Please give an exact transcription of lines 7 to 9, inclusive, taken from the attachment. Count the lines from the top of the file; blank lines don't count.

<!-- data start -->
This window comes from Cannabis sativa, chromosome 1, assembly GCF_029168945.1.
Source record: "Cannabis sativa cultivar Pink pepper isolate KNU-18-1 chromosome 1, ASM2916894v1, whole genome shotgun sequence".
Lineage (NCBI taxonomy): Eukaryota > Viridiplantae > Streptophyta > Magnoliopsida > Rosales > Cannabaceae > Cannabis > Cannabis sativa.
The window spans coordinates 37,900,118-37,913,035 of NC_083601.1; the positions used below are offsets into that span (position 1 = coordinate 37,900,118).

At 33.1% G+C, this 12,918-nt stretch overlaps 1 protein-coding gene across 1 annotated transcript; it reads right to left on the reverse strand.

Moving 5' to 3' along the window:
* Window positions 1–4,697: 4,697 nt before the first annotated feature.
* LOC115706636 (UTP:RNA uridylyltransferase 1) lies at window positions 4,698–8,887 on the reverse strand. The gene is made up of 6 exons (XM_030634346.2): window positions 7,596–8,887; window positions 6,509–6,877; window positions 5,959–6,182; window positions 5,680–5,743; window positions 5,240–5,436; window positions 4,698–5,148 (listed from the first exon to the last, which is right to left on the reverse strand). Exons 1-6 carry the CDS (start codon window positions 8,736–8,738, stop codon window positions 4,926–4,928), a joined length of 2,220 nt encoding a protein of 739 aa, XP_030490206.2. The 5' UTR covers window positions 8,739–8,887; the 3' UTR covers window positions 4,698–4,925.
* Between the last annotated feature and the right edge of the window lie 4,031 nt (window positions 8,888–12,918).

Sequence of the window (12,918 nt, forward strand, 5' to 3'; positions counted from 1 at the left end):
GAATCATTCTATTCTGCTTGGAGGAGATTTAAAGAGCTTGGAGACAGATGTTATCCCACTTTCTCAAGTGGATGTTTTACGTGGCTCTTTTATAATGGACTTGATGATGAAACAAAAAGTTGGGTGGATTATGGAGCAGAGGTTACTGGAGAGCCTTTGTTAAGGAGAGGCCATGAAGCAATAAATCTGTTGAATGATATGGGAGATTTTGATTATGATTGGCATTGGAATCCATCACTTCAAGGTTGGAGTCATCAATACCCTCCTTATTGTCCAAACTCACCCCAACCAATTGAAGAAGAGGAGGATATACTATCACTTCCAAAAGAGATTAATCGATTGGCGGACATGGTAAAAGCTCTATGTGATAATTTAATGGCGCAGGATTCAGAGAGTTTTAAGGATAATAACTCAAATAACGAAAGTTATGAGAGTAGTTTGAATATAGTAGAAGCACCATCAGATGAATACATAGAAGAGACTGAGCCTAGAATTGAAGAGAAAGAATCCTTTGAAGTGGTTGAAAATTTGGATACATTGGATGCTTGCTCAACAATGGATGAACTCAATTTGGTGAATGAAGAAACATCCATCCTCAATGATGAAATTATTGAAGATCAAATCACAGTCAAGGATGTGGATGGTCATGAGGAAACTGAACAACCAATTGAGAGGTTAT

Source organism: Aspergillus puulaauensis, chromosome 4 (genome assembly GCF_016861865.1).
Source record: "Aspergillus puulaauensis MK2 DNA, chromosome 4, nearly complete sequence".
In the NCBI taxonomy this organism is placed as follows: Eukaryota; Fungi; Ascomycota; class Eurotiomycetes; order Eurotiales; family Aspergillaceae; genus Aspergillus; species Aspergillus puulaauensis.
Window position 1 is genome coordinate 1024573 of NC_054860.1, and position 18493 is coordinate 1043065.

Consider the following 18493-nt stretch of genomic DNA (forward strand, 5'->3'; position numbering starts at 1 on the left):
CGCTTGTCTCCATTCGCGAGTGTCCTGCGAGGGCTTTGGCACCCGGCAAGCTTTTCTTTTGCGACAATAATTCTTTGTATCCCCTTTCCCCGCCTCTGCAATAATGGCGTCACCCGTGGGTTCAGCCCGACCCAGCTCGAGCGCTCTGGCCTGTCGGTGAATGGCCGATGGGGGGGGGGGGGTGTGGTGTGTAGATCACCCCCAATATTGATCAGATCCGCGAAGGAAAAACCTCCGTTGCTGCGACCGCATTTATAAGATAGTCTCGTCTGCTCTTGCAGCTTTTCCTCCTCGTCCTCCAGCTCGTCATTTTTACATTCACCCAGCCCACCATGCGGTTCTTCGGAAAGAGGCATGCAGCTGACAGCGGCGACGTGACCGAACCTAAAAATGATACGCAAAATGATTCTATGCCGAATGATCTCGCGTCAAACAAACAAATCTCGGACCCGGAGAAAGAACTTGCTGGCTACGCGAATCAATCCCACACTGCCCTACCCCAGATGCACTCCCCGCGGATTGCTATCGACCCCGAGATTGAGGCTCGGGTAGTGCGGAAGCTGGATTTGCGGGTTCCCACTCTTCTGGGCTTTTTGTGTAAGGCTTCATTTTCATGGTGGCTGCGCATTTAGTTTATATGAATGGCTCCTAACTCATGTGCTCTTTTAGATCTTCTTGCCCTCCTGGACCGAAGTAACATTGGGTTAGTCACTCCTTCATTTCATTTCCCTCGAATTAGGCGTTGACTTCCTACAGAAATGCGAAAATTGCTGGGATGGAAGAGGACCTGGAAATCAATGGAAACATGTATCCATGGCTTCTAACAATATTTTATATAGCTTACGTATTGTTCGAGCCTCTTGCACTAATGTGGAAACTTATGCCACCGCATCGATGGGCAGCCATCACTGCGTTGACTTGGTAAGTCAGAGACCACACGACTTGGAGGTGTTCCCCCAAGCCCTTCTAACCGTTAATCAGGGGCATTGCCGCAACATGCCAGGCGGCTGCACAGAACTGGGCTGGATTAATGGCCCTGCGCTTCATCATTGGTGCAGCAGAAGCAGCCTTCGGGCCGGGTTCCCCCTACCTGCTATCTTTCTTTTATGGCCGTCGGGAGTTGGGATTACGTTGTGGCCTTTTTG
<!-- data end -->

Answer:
* Window positions 1–4,697: 4,697 nt before the first annotated feature.
* LOC115706636 (UTP:RNA uridylyltransferase 1) lies at window positions 4,698–8,887 on the reverse strand. The gene is made up of 6 exons (XM_030634346.2): window positions 7,596–8,887; window positions 6,509–6,877; window positions 5,959–6,182; window positions 5,680–5,743; window positions 5,240–5,436; window positions 4,698–5,148 (listed from the first exon to the last, which is right to left on the reverse strand). Exons 1-6 carry the CDS (start codon window positions 8,736–8,738, stop codon window positions 4,926–4,928), a joined length of 2,220 nt encoding a protein of 739 aa, XP_030490206.2. The 5' UTR covers window positions 8,739–8,887; the 3' UTR covers window positions 4,698–4,925.
* Between the last annotated feature and the right edge of the window lie 4,031 nt (window positions 8,888–12,918).